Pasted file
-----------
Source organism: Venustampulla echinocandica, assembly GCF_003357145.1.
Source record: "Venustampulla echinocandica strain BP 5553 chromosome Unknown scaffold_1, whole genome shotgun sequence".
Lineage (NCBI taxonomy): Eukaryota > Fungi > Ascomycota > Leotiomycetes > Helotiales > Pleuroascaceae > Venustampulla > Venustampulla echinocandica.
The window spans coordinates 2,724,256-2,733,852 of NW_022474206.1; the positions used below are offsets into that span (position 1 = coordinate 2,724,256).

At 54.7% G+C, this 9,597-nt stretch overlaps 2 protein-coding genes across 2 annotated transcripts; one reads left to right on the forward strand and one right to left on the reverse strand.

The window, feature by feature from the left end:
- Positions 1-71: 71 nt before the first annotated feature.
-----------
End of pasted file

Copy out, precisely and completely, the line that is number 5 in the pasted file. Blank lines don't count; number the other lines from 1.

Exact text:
At 54.7% G+C, this 9,597-nt stretch overlaps 2 protein-coding genes across 2 annotated transcripts; one reads left to right on the forward strand and one right to left on the reverse strand.